The Beloved and I went uptown to the National Jazz Museum in Harlem (104 East 126th Street) on last Tuesday night for Ricky’s presentation of rare Louis films.  It turned out to be ninety minutes of Louis on television — a medium that embraced him and one he was made for. 

In the audience were a number of jazz luminaries — Phoebe Jacobs, who’s been a friend to the music and musicians for a long time, and George Avakian, who’s been responsible for many of the finest jazz recordings on the planet . . . since 1940.  And — dispensing medical assistance and goodwill — the Jazz Acupuncturist Marcia Salter.   

Loren Schoenberg, director of the Museum, introduced Ricky — but reminded everyone that on the next four Tuesdays in September he will be sharing excerpted performances from the very exciting Bill Savory collection — not to be missed!  For the complete schedule, visit http://www.jmih.org/.

Ricky’s cornucopia of films covered the last two decades of Louis’s life.   Those who stereotype Louis might think that these performances would be the offerings of an exhausted man, coasting along on his pop hits.  (Some people still believe that Louis played and sang his final significant notes around 1927.  A pox on such delusions!) 

No, what we saw was lively, moving, creative, and witty.  Ricky went back to 1950 to CAVALCADE OF BANDS for a duet between Louis and Velma Middleton — both exquisite comedic talents — on THAT’S MY DESIRE — also showing brief vies of Jack Teagarden, Barney Bigard, and Cozy Cole.  On a 1952 Frank Sinatra show, Louis sang and played I’M CONFESSIN’, accompanied by Bill Miller, Sinatra’s long-time pianist.  In that same year, Louis appeared on the COLGATE COMEDY HOUR alongside Abbott and Costello — in a skit that had him blowing BUGLE CALL RAG instead of REVEILLE.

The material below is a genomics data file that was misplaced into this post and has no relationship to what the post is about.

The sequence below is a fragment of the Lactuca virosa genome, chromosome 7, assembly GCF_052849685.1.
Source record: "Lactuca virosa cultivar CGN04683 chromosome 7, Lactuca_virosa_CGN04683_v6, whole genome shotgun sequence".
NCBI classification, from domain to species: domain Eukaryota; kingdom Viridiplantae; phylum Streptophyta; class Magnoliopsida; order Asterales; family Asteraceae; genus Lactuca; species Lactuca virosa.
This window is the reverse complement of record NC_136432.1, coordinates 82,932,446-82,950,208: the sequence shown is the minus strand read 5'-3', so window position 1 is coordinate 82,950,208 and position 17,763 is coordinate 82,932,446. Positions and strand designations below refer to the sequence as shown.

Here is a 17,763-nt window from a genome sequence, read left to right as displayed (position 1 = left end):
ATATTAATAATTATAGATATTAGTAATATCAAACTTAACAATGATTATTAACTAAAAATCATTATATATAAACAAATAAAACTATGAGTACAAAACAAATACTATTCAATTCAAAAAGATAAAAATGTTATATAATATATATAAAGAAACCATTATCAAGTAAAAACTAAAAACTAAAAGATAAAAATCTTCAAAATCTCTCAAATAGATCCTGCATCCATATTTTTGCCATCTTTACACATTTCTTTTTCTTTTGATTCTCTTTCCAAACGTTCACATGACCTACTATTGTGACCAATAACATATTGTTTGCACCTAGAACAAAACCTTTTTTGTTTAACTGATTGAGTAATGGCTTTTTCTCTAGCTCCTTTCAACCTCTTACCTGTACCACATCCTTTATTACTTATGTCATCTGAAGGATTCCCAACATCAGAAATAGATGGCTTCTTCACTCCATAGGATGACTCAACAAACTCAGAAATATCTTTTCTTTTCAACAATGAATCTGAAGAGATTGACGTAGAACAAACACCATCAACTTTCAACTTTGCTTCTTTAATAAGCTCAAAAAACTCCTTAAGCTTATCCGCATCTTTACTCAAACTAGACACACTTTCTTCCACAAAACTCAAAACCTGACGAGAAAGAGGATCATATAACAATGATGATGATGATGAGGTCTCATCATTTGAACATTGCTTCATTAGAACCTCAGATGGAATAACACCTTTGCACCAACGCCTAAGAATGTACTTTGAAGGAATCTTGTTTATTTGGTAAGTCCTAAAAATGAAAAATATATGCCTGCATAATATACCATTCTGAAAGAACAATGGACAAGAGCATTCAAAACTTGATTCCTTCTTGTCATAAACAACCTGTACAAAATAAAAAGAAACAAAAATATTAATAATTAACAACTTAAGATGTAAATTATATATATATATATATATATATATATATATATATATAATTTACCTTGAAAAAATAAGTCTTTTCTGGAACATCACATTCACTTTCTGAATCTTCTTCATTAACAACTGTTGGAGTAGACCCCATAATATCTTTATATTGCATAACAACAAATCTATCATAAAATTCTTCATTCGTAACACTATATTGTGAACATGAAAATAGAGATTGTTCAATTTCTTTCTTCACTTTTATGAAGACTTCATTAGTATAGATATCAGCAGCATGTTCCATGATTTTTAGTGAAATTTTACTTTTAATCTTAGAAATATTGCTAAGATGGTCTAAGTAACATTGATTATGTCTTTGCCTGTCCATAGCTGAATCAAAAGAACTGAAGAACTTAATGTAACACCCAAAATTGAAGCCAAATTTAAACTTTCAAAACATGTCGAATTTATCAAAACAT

Ricky jumped forward to a 1958 Times Jazz special — one of those weirdly delightful extravaganzas that offered everyone from George Shearing to Lionel Hampton to Jaye P. Morgan and Garry Moore, Jack Teagarden and Gerry Mulligan.  Louis played SUNNY SIDE OF THE STREET and then various characters took over a blues that segued into — what else? — the ST. LOUIS BLUES. 

Because all of these clips were “live,” there were odd, pleasing surprises.  While Mulligan was playing his eloquent solo on a slow blues, you could see Jack Teagarden quickly checking his watch (“How much time do we have left?”)  Considering that the sponsor was Timex, and that there had been commercials featuring John Cameron Swayzee, was this a subliminal plug on Jack’s part?

An extraordinary (and rare) sequence from a 1960 BELL TELEPHONE HOUR had Louis singing SUNNY SIDE (and substituting the word “treaders” for “feet” in the lyrics), blowing splendidly on LAZY RIVER, seguiing into a heartbreaking SOMETIMES I FEEL LIKE A MOTHERLESS CHILD, and ending up with a bouncy MUSKRAT RAMBLE — accompanied by a gospel quartet of sorts! 

Later, after clips from talk shows where we got to see Louis interacting with everyone including Dr. Joyce Brothers, there were more tender moments — a version of MOON RIVER (accompanied, rubato, by Billy Taylor) and a sweetly loving I’M CONFESSIN’ that Louis sang to Lucille — her choice!  Another precious moment was being able to watch Bing Crosby appreciate every nuance of Louis, singing and playing SLEEPY TIME DOWN SOUTH in early 1971 — and, of course, a deeply felt version of WHAT A WONDERFUL WORLD. 

Of course Louis played and sang magnificently — butalso showed himself a moving actor, a natural comedian.  In conversation on the talk shows, he displayed a gift for instant repartee.  (“Why did he have to die?” I kept thinking.)

If you weren’t there, you missed a wonderful evening.  All this is prelude, of course, to Ricky’s splendid book, WHAT A WONDERFUL WORLD: THE MAGIC OF LOUIS ARMSTRONG’S LATER YEARS.  I am waiting eagerly for its 2011 publication.  I know it will be full of insights, new evidence, and love.